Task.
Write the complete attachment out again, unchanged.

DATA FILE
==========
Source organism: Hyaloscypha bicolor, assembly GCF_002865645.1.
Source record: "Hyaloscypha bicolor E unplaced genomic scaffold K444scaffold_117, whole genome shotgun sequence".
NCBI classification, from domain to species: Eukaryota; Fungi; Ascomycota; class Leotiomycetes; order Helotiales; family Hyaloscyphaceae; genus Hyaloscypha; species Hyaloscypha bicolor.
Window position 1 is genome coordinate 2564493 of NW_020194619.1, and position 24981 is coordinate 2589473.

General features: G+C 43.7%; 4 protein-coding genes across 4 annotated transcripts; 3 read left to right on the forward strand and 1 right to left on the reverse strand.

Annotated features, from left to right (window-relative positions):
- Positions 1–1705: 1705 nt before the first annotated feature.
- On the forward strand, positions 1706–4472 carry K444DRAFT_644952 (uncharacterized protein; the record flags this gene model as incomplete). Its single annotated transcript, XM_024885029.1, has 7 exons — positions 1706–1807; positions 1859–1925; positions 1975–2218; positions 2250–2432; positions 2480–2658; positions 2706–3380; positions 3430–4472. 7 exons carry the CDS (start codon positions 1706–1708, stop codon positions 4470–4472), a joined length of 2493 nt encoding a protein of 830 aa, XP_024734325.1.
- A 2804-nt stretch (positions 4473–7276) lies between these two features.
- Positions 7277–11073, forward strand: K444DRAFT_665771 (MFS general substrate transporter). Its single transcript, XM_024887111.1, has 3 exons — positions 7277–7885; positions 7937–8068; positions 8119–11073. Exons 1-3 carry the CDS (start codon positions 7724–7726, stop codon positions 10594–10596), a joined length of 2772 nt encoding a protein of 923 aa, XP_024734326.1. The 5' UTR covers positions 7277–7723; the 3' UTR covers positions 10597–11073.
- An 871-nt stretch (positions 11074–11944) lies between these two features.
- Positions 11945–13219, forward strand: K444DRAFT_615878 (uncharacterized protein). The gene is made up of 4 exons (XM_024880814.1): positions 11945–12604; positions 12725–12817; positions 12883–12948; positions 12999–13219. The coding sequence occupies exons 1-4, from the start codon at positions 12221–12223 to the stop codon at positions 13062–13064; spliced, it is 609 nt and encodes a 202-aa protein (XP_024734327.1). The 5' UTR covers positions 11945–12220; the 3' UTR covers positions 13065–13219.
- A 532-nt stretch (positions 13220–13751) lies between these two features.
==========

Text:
Source organism: Hyaloscypha bicolor, assembly GCF_002865645.1.
Source record: "Hyaloscypha bicolor E unplaced genomic scaffold K444scaffold_117, whole genome shotgun sequence".
NCBI classification, from domain to species: Eukaryota; Fungi; Ascomycota; class Leotiomycetes; order Helotiales; family Hyaloscyphaceae; genus Hyaloscypha; species Hyaloscypha bicolor.
Window position 1 is genome coordinate 2564493 of NW_020194619.1, and position 24981 is coordinate 2589473.

General features: G+C 43.7%; 4 protein-coding genes across 4 annotated transcripts; 3 read left to right on the forward strand and 1 right to left on the reverse strand.

Annotated features, from left to right (window-relative positions):
- Positions 1–1705: 1705 nt before the first annotated feature.
- On the forward strand, positions 1706–4472 carry K444DRAFT_644952 (uncharacterized protein; the record flags this gene model as incomplete). Its single annotated transcript, XM_024885029.1, has 7 exons — positions 1706–1807; positions 1859–1925; positions 1975–2218; positions 2250–2432; positions 2480–2658; positions 2706–3380; positions 3430–4472. 7 exons carry the CDS (start codon positions 1706–1708, stop codon positions 4470–4472), a joined length of 2493 nt encoding a protein of 830 aa, XP_024734325.1.
- A 2804-nt stretch (positions 4473–7276) lies between these two features.
- Positions 7277–11073, forward strand: K444DRAFT_665771 (MFS general substrate transporter). Its single transcript, XM_024887111.1, has 3 exons — positions 7277–7885; positions 7937–8068; positions 8119–11073. Exons 1-3 carry the CDS (start codon positions 7724–7726, stop codon positions 10594–10596), a joined length of 2772 nt encoding a protein of 923 aa, XP_024734326.1. The 5' UTR covers positions 7277–7723; the 3' UTR covers positions 10597–11073.
- An 871-nt stretch (positions 11074–11944) lies between these two features.
- Positions 11945–13219, forward strand: K444DRAFT_615878 (uncharacterized protein). The gene is made up of 4 exons (XM_024880814.1): positions 11945–12604; positions 12725–12817; positions 12883–12948; positions 12999–13219. The coding sequence occupies exons 1-4, from the start codon at positions 12221–12223 to the stop codon at positions 13062–13064; spliced, it is 609 nt and encodes a 202-aa protein (XP_024734327.1). The 5' UTR covers positions 11945–12220; the 3' UTR covers positions 13065–13219.
- A 532-nt stretch (positions 13220–13751) lies between these two features.